Saturday Night Live
- TV Show
- run date
- Lorne Michaels
- Current Status
- Off Air
One of the biggest worries going into the Donald Trump-hosted episode of Saturday Night Live was just how funny the show could be when it was likely hamstrung by how much fun it could poke at both its host and his field of fellow Republican presidential candidates. That worry manifested itself not just in the night’s lack of strong material, but also in the clear lack of energy or thought put into that material.
Yes, there were some spectacularly unfunny sketches peppered throughout the night. But more than that, the majority of the night’s content just seemed to lack effort. Some were based around barely there ideas, while others were poorly executed ones that may have, with a little more work, actually had some substance (the band sketch could have been a metaphor for the presidential election, had any effort been put into writing it). And others were simply… there.
At least the night started off with the return of Larry David as Bernie Sanders. This marks two episodes in a row that David appeared in the cold open (Will he keep recurring so long as Sanders is in the race?), and combined with Kate McKinnon’s always stellar Hillary Clinton, the Democratic Forum sketch started the night out on a decent if overly long note.
Then came Trump’s monologue, which brought out the most predictable but still enjoyable sight gag of the night, with the show’s host standing next to Taran Killam as Trump and Darrell Hammond as Trump. But David stuck around for the monologue as well, crying out “Trump’s a racist” from the side of the stage because, as he explains, he was offered $5,000 to do it. (The moment, of course, is not about David really going rogue but instead an addressing of the real-life protesters outside 30 Rock so the show could move on from the worry of actual hecklers.)
The less said, however, about the sketch that followed (focusing on a would-be wondrous Trump presidency in 2018), the better. The politics of the sketch aside, the lack of jokes, Trump fumbling through his lines, and Ivanka Trump walking out to no applause but expecting something says just about everything you need to know about how it played out. The meta sketch about Trump live-tweeting the sketch and the cast members also noticeably suffered, not just failing to do the bare minimum and match Trump’s on-screen Twitter profile to his real life one but for being awkwardly unfunny to watch.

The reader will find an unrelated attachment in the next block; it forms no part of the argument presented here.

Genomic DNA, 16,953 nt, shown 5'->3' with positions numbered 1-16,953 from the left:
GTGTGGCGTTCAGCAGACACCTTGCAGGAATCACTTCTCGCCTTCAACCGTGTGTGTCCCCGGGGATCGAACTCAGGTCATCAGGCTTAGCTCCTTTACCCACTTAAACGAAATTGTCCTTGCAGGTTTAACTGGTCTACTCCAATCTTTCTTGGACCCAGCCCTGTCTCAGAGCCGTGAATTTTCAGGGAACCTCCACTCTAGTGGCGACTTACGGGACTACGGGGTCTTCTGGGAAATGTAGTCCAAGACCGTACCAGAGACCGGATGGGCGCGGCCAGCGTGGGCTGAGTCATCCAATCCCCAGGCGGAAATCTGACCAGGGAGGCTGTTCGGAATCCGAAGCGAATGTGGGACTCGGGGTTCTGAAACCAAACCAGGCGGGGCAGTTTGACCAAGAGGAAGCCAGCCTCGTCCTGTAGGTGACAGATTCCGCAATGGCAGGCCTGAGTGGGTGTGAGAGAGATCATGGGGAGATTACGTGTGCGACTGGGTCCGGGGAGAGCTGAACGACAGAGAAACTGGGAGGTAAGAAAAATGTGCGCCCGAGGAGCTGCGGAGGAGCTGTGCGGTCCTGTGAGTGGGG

But with the night’s least encouraging sketches out of the way, here are three more, aside from the opening, to watch:
So, “Bad Girls” doesn’t live up to the “Back Home Ballers” or “Dongs All Over the World” pre-recorded sketches, but at the very least Aidy Bryant is an absolute and consistent joy to watch in it. Your mileage on how funny you find each punchline will vary, but there are few other sketches that will include Kate McKinnon excitedly deciding to use a sock instead of toilet paper while in the bathroom.
SNL saved all of its jokes for other Republican candidates (and its real jokes about Trump) for Weekend Update. But the segment also included two of the night’s best moments. Leslie Jones appears to presumably talk about gender roles, but spends most of it describing how unmanly it is for men to text with emojis and the word “yay.” Then, Drunk Uncle stops by to describe just how happy he is to have a presidential candidate in Trump who is so much like him. (They both like White Russians, after all.) Also, Colin Jost’s self-deprecating dig about the New York Mets losing may be his best joke ever on the show.
Hammond wasn’t the only guest to bring back an SNL character. Martin Short appeared in the “Hotling Bling” as Ed Grimley while Jay Pharoah’s Drake defended his dance moves because of all the dads, teachers, and other older white men dancing just like him. The sketch also included the night’s best use of Trump, having him dance and sing as a tax guy grooving to the track.
Both of Sia’s performances took a minimal approach to the stage design, Sia herself and another performer the only real focus of both songs. But her second outing takes the slight edge for both her accompaniment commitment to the role, and the pre-song bit with Kenan Thompson as Trump’s previous musical guest from his hosting stint in 2004, Toots and the Maytals.